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EyeTV to Toast - static line at top of video

chris ca123


3 answers to this question

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What 'freshburn' stated is correct. Let me see if I can add to it.


Before the advent of digital TVs (LCD, Plasma, DLP, LCoS), almost all CRT sets would crop 5% or more of the image all the way around the set. This was by design and expected by our NTSC system. TV studios, DVD menus, etc. all take this in to account and make sure no critical information (like text) is out too far on the edges. Otherwise it would likely be cropped off when viewing on your CRT set.


Now with the advent of digital displays, you can very easily display the entire image without the 5% cropping if desired. This is great for a digital signal like ATSC (HDTV), but if your orginal source is a standard NTSC signal, then you might see the extra junk around the edges. Whether that be slight black bars, horizontal & vertical sync info, or even vignetting.


EyeTV and most other digital displays (whether hardware or software) are smart enough to know it is receiving an NTSC signal and will crop the edges. If you look in the EyeTV preferences and go to the 'Display' settings, you are most likely set up for 'Defaults'. In the default mode, the edges will be cropped and it will appear as if you've got a nice picture all the way to the edges. In actuality, what is being recorded to your hard drive has those squiggly lines you mention. If you turn Overscan 'Off', then you will see the true image that is being recorded.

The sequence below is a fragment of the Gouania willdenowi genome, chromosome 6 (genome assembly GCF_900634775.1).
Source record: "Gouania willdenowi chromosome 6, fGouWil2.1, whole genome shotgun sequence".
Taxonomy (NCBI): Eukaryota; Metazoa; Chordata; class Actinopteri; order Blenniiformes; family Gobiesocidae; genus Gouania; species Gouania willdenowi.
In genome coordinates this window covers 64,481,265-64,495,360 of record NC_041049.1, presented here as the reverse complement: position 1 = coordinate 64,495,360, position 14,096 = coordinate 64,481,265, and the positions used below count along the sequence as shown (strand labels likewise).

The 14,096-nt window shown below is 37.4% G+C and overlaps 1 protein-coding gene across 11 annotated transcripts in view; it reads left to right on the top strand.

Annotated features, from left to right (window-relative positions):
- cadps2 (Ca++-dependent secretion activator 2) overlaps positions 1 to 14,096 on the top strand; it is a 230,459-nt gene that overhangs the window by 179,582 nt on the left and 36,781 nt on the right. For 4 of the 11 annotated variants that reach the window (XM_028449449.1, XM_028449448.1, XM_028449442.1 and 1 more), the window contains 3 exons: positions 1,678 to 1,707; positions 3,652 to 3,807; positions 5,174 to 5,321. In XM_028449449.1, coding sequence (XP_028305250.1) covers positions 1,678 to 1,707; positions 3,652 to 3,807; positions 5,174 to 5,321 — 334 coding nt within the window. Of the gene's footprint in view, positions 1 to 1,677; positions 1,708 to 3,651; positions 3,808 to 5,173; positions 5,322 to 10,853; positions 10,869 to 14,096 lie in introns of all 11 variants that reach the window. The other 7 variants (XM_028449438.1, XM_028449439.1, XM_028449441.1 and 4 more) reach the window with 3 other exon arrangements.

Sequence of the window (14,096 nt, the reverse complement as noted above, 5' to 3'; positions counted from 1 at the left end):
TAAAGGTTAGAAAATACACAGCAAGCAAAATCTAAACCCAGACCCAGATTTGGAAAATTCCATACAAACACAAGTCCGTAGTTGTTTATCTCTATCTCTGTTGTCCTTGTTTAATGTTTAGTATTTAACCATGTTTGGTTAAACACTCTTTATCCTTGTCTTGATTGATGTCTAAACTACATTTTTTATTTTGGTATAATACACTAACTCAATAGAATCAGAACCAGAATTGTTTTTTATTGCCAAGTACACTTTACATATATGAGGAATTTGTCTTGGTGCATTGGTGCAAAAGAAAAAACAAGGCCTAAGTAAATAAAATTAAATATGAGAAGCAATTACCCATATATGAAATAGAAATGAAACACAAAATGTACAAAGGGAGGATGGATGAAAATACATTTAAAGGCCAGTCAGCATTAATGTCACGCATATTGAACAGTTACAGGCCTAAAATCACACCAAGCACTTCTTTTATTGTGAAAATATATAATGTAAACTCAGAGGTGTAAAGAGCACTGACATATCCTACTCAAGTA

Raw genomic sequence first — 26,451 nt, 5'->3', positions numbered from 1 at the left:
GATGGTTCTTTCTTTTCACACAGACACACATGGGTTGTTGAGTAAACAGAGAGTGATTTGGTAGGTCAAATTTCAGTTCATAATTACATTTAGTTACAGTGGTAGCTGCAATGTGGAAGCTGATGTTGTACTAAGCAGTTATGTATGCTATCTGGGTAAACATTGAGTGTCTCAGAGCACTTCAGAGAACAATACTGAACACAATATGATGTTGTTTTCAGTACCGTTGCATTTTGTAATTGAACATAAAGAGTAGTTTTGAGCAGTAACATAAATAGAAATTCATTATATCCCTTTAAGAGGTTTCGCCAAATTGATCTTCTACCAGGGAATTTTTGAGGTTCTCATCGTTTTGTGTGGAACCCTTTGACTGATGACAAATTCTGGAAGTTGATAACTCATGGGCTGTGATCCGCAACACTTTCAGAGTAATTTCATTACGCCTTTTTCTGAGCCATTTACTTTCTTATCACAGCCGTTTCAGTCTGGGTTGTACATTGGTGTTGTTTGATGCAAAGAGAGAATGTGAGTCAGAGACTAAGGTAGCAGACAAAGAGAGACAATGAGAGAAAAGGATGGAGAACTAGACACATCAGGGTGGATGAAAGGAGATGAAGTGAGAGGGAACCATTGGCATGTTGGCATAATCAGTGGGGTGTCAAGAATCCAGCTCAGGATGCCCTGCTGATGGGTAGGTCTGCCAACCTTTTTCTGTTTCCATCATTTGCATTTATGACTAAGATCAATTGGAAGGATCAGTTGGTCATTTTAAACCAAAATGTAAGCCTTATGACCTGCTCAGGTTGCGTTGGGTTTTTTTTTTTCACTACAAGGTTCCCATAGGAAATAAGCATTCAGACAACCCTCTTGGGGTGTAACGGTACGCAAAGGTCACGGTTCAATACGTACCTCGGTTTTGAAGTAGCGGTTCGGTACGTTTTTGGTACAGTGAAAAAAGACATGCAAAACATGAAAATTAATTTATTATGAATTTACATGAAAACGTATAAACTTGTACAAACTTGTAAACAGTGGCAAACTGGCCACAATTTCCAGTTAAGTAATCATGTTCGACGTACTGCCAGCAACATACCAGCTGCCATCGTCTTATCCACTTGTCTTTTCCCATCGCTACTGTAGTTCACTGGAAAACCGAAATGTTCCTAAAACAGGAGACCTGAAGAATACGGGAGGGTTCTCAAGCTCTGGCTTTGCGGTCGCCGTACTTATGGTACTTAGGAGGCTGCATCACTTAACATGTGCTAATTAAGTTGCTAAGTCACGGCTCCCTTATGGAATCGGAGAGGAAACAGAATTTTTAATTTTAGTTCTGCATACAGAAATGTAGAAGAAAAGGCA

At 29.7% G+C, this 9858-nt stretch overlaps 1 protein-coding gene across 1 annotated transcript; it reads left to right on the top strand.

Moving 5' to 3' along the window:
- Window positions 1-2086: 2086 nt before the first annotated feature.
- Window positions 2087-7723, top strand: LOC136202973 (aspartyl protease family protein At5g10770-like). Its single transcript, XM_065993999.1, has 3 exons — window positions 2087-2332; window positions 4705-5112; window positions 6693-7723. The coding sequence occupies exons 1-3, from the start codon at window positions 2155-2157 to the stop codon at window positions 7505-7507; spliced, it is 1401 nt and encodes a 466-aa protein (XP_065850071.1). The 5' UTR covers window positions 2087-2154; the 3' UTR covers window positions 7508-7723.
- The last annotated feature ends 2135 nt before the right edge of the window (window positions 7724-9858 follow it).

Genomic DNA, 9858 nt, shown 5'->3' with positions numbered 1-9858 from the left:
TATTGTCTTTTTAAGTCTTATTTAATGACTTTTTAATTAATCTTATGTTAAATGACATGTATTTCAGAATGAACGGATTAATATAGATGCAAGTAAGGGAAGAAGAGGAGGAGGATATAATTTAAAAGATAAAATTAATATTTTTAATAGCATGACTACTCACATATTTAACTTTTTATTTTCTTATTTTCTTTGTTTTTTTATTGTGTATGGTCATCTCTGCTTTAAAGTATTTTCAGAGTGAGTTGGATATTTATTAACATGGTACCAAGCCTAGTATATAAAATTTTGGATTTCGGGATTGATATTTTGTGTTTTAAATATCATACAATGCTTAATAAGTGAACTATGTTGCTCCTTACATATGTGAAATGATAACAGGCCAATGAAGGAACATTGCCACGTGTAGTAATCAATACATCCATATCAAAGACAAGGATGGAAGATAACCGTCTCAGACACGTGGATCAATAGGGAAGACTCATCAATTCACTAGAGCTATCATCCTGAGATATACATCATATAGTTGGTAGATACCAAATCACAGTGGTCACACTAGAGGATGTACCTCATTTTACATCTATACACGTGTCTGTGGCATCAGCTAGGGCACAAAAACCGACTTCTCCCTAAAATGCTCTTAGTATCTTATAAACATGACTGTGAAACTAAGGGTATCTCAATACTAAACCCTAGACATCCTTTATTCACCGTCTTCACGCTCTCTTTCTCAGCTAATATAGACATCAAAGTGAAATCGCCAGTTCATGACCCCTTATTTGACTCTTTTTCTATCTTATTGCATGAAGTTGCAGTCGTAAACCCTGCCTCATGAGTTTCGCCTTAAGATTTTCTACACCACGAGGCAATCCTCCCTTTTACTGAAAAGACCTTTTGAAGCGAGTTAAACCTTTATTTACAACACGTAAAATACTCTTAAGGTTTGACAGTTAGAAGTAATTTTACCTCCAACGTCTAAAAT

OK, now when you go to export this to Toast, you are giving it the raw data you recorded. This is the 'uncropped' data. There is no way around this. The EyeTV hardware records the entire NTSC image coming in, and this is how it should be. It sounds like you are then saving this recording as a Disc Image. I'm guessing you are then viewing it using "DVD Player" or something similar.


If this is the case, DVD Player, will probably show you the entire image without cropping. Most professional Hollywood DVDs are done so that their is no 'extra info' on the edges. Playing these back fullscreen causes no problems. And hence, many software DVD players will show the entire image (how it should be viewed).


Hope that all made sense. If you end up watching this on a typical DVD player and go out through an analog video output, your TV should crop off the extra junk.


I know... way too much info.


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